Trace the origins of representative government in the medieval era, in the phenomena of councils, general assemblies, and the Norse tradition of the “Thing” (public assembly). Learn that medieval rulers, despite their power, had to bow to the pressures of representative governance. Also, observe how the papacy, during this era, was able to enlarge its powers and, for the first time, function as an unchecked monarchy.

31 min
Medieval Sovereignty and the State

14: Medieval Sovereignty and the State

Complex notions of statehood permeated the medieval era. Examine criteria for how we might define sovereignty, and the ways in which medieval state sovereignty was complicated by the power of the Church. Observe how English and French monarchs worked to establish inviolable authority over defined territories, and how the debate over the nature of national sovereignty would continue for centuries, down to our own day.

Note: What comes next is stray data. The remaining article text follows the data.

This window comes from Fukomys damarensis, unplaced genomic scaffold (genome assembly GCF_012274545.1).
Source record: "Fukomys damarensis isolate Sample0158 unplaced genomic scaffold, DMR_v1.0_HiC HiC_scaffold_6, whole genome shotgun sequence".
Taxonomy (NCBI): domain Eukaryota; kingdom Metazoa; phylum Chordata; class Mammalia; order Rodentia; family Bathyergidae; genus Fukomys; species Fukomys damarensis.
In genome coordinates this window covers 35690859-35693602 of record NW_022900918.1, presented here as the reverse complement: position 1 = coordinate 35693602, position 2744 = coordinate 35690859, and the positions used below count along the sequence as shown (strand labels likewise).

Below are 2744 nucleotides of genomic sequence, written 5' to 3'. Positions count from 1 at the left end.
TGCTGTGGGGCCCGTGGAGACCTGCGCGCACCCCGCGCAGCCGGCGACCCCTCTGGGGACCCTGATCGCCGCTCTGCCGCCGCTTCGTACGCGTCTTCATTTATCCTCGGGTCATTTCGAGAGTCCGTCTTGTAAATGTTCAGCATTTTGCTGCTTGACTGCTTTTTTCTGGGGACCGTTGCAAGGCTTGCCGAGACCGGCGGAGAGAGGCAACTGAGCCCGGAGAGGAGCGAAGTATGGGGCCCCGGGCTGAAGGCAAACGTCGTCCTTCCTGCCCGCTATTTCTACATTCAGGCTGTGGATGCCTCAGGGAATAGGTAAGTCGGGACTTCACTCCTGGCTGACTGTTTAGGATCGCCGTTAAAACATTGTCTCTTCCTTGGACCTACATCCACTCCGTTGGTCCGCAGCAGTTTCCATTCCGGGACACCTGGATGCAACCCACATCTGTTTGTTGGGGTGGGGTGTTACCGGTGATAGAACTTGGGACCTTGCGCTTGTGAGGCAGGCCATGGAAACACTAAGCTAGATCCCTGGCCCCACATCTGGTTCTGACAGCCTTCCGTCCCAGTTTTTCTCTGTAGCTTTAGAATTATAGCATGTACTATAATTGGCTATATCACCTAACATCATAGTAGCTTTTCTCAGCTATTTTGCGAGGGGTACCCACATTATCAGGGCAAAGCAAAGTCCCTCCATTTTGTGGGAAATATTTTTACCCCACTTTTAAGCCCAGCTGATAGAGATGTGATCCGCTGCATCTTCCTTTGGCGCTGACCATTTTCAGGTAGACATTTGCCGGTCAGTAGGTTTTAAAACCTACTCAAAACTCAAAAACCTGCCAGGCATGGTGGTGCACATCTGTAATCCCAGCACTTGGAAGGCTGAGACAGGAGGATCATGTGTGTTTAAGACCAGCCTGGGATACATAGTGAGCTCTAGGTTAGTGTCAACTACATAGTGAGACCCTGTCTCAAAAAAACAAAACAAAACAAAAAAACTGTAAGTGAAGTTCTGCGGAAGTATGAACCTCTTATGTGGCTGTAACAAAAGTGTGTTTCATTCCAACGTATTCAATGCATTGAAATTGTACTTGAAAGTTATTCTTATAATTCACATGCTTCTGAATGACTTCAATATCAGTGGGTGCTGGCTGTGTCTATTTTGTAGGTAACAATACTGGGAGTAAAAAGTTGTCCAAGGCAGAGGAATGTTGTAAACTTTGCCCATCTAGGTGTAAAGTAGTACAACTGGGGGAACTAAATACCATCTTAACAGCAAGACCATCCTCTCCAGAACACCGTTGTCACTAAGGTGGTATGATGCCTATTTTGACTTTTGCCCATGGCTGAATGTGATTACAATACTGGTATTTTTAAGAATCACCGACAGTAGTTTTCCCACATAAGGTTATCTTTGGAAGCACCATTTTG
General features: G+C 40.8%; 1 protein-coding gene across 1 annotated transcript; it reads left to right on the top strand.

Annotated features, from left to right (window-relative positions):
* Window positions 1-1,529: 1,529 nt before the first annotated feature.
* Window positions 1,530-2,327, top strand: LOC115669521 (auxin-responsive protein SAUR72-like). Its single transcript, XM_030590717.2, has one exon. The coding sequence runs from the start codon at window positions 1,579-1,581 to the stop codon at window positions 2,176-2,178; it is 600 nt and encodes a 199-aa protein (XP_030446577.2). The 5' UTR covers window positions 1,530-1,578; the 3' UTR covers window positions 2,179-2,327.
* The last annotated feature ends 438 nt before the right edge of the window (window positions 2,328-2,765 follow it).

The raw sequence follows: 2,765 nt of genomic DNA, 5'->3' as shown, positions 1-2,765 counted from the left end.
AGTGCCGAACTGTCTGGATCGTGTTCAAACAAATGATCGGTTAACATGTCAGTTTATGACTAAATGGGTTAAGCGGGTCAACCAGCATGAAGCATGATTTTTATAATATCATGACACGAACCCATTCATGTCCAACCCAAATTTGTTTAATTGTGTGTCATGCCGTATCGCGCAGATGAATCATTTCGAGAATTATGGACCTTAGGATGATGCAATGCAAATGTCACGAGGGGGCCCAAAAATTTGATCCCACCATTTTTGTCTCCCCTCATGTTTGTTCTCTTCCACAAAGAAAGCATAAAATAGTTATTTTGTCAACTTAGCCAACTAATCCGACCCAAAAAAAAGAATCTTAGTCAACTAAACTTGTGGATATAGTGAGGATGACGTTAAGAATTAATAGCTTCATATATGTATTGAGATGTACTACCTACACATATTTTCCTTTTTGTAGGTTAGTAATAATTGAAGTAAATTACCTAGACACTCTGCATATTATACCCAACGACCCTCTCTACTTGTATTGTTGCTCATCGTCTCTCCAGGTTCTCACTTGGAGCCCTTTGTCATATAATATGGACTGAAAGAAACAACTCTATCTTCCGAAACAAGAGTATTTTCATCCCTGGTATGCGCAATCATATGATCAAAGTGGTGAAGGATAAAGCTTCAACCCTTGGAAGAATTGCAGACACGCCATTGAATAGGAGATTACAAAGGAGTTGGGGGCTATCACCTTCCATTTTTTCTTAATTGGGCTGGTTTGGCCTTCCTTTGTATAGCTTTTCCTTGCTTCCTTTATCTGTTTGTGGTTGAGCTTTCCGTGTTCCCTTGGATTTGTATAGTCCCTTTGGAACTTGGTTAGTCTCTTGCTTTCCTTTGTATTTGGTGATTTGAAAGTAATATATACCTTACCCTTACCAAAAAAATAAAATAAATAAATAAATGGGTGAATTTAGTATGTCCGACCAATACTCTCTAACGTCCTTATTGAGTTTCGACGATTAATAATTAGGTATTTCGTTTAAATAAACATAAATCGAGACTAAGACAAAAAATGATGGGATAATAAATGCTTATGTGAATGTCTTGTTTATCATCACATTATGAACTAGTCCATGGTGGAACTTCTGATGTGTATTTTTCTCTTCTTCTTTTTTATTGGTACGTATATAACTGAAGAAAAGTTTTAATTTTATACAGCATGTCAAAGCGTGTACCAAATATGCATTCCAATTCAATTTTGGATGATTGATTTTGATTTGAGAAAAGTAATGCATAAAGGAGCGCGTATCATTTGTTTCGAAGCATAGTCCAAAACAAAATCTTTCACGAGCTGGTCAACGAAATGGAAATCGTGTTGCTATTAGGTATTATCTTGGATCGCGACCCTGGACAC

32 min
The Medieval Roots of the King’s English

15: The Medieval Roots of the King’s English

Investigate how the modern English language came into being, beginning with the text of the oldest recorded English song in the 13th century. Learn about the suppression of the common use of Old English by the French-speaking Normans. Follow the language’s evolution through later texts, as the Middle English that became the language of the royal court promoted the English of the southeast–thus, explaining the variety of English dialects that thrive today.

27 min
Medieval Narratives of Nationalism